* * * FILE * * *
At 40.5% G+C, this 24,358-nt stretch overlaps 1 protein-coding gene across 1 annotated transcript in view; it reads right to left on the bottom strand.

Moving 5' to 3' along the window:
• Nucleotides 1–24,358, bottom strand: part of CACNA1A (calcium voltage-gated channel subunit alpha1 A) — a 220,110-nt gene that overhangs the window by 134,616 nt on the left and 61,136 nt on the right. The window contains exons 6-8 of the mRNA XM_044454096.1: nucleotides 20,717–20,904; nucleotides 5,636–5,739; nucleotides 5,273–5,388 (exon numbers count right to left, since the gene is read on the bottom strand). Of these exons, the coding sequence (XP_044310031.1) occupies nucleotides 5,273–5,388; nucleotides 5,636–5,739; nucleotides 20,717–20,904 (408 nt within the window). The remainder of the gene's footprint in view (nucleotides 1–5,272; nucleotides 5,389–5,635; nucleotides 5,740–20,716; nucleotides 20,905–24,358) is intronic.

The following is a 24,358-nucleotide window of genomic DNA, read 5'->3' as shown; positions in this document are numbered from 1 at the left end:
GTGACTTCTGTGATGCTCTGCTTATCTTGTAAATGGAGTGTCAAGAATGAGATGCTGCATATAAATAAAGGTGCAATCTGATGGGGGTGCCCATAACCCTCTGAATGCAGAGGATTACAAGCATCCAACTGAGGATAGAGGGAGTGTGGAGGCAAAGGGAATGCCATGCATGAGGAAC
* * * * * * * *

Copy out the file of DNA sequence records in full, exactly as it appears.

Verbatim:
At 40.5% G+C, this 24,358-nt stretch overlaps 1 protein-coding gene across 1 annotated transcript in view; it reads right to left on the bottom strand.

Moving 5' to 3' along the window:
• Nucleotides 1–24,358, bottom strand: part of CACNA1A (calcium voltage-gated channel subunit alpha1 A) — a 220,110-nt gene that overhangs the window by 134,616 nt on the left and 61,136 nt on the right. The window contains exons 6-8 of the mRNA XM_044454096.1: nucleotides 20,717–20,904; nucleotides 5,636–5,739; nucleotides 5,273–5,388 (exon numbers count right to left, since the gene is read on the bottom strand). Of these exons, the coding sequence (XP_044310031.1) occupies nucleotides 5,273–5,388; nucleotides 5,636–5,739; nucleotides 20,717–20,904 (408 nt within the window). The remainder of the gene's footprint in view (nucleotides 1–5,272; nucleotides 5,389–5,635; nucleotides 5,740–20,716; nucleotides 20,905–24,358) is intronic.

The following is a 24,358-nucleotide window of genomic DNA, read 5'->3' as shown; positions in this document are numbered from 1 at the left end:
GTGACTTCTGTGATGCTCTGCTTATCTTGTAAATGGAGTGTCAAGAATGAGATGCTGCATATAAATAAAGGTGCAATCTGATGGGGGTGCCCATAACCCTCTGAATGCAGAGGATTACAAGCATCCAACTGAGGATAGAGGGAGTGTGGAGGCAAAGGGAATGCCATGCATGAGGAAC